AAs have a higher prevalence of T2DM, poorer metabolic control (that is, poorer blood glucose, blood pressure, and lipid control), and greater risk for complications and death compared to White Americans [2]. HbA1c is the primary marker for glycemic control and is a strong independent predictor of developing complications and increasing mortality in T2DM [12]. Key self-care behaviors that influence glycemic control (and HbA1c) include diet, physical activity, self-monitoring of blood glucose and medication adherence [12].

No large randomized controlled trial has tested whether providing feedback to patients using novel technology such as the FORA system leads to improvements in glycemic and blood pressure control or whether using the feedback to tailor and augment diabetes education and skills training are effective at improving metabolic control. More importantly, there are no studies in AAs with poorly controlled T2DM that examine the use of technology-based feedback to tailor and/or augment diabetes education and skills training (that is, TIDES). This study provides a unique opportunity to address this gap in the literature.

Study aim and objectives

The primary aim of this study is to test the efficacy of a TIDES intervention using the FORA two-in-one and TeleHealth System for diabetes in improving HbA1c levels in AAs with poorly controlled T2DM. The primary outcome is HbA1c at 12 months post-randomization, while the secondary outcomes are blood pressure (BP) control, quality of life (QoL), and resource utilization/cost at 12 months post-randomization.

Methods

The study, which was funded in May 2013 and has an anticipated closure date of April 2017, is an ongoing, 4-year, two-group randomized controlled trial with randomization of individual participants, blinded outcomes assessments at baseline, 3, 6, 9, and 12 months, and concurrent economic evaluation.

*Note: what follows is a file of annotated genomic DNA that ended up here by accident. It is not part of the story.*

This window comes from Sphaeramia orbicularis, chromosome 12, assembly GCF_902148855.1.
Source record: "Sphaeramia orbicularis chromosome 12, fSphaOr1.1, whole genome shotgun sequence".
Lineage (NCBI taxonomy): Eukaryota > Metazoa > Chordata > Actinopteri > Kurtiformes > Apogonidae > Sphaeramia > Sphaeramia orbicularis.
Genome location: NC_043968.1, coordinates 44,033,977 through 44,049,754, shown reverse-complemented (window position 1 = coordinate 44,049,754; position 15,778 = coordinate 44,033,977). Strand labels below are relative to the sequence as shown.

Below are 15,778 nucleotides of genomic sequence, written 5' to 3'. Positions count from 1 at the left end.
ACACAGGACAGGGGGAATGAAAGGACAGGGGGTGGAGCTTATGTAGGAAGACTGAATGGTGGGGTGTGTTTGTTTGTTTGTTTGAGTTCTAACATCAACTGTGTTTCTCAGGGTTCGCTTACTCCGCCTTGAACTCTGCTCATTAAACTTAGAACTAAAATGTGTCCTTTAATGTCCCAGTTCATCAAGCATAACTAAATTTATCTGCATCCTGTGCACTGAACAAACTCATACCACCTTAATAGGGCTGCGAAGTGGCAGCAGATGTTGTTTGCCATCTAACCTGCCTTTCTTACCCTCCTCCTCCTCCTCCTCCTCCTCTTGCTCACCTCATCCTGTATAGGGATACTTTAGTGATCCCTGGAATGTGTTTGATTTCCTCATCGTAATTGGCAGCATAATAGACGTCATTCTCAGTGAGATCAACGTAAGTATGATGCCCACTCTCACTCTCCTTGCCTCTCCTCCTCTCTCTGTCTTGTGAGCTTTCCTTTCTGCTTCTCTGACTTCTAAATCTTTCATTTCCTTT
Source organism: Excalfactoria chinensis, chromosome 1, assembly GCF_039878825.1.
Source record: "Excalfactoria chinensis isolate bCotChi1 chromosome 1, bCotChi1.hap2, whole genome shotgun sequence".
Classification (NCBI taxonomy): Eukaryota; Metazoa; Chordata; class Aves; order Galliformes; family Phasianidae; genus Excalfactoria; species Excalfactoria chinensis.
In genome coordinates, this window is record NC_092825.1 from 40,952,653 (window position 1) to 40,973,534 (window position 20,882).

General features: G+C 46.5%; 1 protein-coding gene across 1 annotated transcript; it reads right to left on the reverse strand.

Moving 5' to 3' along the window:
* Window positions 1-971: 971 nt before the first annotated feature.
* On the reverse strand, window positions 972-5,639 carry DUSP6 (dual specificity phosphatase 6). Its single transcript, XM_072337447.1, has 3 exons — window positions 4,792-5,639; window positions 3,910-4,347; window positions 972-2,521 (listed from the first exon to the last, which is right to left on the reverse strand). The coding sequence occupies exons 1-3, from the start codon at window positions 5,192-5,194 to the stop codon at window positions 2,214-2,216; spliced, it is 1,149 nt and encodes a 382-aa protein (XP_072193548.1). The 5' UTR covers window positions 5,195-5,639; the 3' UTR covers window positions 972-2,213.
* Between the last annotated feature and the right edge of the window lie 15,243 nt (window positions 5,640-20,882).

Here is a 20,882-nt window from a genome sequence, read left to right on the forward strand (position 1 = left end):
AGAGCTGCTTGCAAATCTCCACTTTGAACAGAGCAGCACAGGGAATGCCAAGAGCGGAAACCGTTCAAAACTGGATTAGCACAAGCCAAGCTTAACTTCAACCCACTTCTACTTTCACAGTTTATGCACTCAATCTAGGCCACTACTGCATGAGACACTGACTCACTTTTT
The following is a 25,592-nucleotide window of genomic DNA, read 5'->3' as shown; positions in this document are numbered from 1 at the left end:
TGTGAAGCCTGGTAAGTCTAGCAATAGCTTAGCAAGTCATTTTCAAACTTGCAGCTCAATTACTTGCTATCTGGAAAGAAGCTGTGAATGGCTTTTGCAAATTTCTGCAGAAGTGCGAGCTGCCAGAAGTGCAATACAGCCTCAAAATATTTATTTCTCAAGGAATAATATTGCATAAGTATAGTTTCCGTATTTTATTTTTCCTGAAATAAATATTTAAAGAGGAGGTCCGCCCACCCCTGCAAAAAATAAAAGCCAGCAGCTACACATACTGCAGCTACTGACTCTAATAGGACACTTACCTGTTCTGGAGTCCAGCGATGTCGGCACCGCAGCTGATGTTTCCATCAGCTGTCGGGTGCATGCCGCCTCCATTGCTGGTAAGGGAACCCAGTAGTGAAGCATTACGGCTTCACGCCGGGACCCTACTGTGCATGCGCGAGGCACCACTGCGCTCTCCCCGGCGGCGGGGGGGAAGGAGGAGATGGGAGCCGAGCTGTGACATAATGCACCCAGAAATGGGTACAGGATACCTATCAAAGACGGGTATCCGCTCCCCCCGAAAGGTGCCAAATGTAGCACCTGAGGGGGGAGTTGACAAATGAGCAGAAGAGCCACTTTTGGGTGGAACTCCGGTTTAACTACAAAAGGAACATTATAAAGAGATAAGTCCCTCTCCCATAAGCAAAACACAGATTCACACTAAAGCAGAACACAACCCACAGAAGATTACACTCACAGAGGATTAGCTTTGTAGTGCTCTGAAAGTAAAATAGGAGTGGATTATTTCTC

Location and setting

The study sites for this study include the general internal medicine, endocrine, family medicine, and community care clinics affiliated with the Medical University of South Carolina in Charleston, SC, USA.

Ethics and trial registration

The study is funded by grant R01DK098529 from the National Institute of Diabetes and Digestive and Kidney Diseases. The trial is approved by the Institutional Review Board (IRB) of the Medical University of South Carolina (Pro#00015064; IRB approval date: 17 January 2012). The trial is registered (registration date, 13 March 2014) on the United States National Institutes of Health Clinical Trials Registry (ClinicalTrials.gov identifier# NCT02088658), available online at: http://clinicaltrials.gov/ct2/show/NCT02088658.

Trial population and recruitment

A total of 200 AAs with T2DM will be randomized to one of two groups: 1) TIDES intervention group, which consists of telephone-delivered diabetes knowledge/information and skills; and 2) usual care.